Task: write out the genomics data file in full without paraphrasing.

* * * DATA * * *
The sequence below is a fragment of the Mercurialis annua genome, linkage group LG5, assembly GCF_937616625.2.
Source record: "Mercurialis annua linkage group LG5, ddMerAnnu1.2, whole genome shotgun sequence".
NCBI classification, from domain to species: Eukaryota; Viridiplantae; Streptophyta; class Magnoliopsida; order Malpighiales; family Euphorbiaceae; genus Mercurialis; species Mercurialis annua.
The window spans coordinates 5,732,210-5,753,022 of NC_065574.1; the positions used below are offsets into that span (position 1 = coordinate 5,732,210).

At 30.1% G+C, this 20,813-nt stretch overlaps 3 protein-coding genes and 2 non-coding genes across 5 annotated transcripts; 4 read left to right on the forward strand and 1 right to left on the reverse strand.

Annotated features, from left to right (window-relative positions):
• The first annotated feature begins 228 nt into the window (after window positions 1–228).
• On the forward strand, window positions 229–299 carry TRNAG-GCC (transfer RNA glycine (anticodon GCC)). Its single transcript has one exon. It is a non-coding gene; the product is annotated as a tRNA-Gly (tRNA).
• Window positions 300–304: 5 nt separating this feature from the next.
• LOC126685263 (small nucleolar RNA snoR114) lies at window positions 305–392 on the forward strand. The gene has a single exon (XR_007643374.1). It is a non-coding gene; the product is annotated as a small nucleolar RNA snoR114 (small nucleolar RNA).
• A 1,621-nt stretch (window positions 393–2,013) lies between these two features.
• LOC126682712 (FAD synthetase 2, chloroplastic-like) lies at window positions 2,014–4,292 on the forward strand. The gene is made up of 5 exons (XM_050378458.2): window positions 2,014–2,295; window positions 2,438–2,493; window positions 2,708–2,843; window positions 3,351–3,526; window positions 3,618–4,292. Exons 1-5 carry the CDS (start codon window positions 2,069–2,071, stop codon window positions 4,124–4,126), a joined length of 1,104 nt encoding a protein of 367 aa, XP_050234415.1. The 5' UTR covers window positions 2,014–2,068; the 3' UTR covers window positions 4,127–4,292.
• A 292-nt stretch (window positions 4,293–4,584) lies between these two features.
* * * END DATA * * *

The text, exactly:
The sequence below is a fragment of the Mercurialis annua genome, linkage group LG5, assembly GCF_937616625.2.
Source record: "Mercurialis annua linkage group LG5, ddMerAnnu1.2, whole genome shotgun sequence".
NCBI classification, from domain to species: Eukaryota; Viridiplantae; Streptophyta; class Magnoliopsida; order Malpighiales; family Euphorbiaceae; genus Mercurialis; species Mercurialis annua.
The window spans coordinates 5,732,210-5,753,022 of NC_065574.1; the positions used below are offsets into that span (position 1 = coordinate 5,732,210).

At 30.1% G+C, this 20,813-nt stretch overlaps 3 protein-coding genes and 2 non-coding genes across 5 annotated transcripts; 4 read left to right on the forward strand and 1 right to left on the reverse strand.

Annotated features, from left to right (window-relative positions):
• The first annotated feature begins 228 nt into the window (after window positions 1–228).
• On the forward strand, window positions 229–299 carry TRNAG-GCC (transfer RNA glycine (anticodon GCC)). Its single transcript has one exon. It is a non-coding gene; the product is annotated as a tRNA-Gly (tRNA).
• Window positions 300–304: 5 nt separating this feature from the next.
• LOC126685263 (small nucleolar RNA snoR114) lies at window positions 305–392 on the forward strand. The gene has a single exon (XR_007643374.1). It is a non-coding gene; the product is annotated as a small nucleolar RNA snoR114 (small nucleolar RNA).
• A 1,621-nt stretch (window positions 393–2,013) lies between these two features.
• LOC126682712 (FAD synthetase 2, chloroplastic-like) lies at window positions 2,014–4,292 on the forward strand. The gene is made up of 5 exons (XM_050378458.2): window positions 2,014–2,295; window positions 2,438–2,493; window positions 2,708–2,843; window positions 3,351–3,526; window positions 3,618–4,292. Exons 1-5 carry the CDS (start codon window positions 2,069–2,071, stop codon window positions 4,124–4,126), a joined length of 1,104 nt encoding a protein of 367 aa, XP_050234415.1. The 5' UTR covers window positions 2,014–2,068; the 3' UTR covers window positions 4,127–4,292.
• A 292-nt stretch (window positions 4,293–4,584) lies between these two features.